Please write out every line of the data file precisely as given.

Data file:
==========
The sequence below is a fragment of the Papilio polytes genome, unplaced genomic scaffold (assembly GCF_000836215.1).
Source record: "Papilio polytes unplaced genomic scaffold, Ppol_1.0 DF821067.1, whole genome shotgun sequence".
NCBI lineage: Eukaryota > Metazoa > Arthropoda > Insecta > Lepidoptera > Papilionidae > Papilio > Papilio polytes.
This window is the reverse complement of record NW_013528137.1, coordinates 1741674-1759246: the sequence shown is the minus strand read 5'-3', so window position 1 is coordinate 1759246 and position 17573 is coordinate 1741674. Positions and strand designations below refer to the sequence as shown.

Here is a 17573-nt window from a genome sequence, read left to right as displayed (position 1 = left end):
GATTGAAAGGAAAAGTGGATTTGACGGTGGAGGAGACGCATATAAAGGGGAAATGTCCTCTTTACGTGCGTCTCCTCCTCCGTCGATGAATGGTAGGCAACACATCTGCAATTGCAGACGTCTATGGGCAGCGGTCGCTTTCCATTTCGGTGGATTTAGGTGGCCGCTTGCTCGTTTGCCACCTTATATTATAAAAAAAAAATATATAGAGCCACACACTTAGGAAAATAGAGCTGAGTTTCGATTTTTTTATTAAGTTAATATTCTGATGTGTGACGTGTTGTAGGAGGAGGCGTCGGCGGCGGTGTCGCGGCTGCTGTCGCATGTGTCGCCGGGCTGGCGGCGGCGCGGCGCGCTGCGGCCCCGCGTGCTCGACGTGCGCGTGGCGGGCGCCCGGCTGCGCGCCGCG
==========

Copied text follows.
The sequence below is a fragment of the Papilio polytes genome, unplaced genomic scaffold (assembly GCF_000836215.1).
Source record: "Papilio polytes unplaced genomic scaffold, Ppol_1.0 DF821067.1, whole genome shotgun sequence".
NCBI lineage: Eukaryota > Metazoa > Arthropoda > Insecta > Lepidoptera > Papilionidae > Papilio > Papilio polytes.
This window is the reverse complement of record NW_013528137.1, coordinates 1741674-1759246: the sequence shown is the minus strand read 5'-3', so window position 1 is coordinate 1759246 and position 17573 is coordinate 1741674. Positions and strand designations below refer to the sequence as shown.

Here is a 17573-nt window from a genome sequence, read left to right as displayed (position 1 = left end):
GATTGAAAGGAAAAGTGGATTTGACGGTGGAGGAGACGCATATAAAGGGGAAATGTCCTCTTTACGTGCGTCTCCTCCTCCGTCGATGAATGGTAGGCAACACATCTGCAATTGCAGACGTCTATGGGCAGCGGTCGCTTTCCATTTCGGTGGATTTAGGTGGCCGCTTGCTCGTTTGCCACCTTATATTATAAAAAAAAAATATATAGAGCCACACACTTAGGAAAATAGAGCTGAGTTTCGATTTTTTTATTAAGTTAATATTCTGATGTGTGACGTGTTGTAGGAGGAGGCGTCGGCGGCGGTGTCGCGGCTGCTGTCGCATGTGTCGCCGGGCTGGCGGCGGCGCGGCGCGCTGCGGCCCCGCGTGCTCGACGTGCGCGTGGCGGGCGCCCGGCTGCGCGCCGCG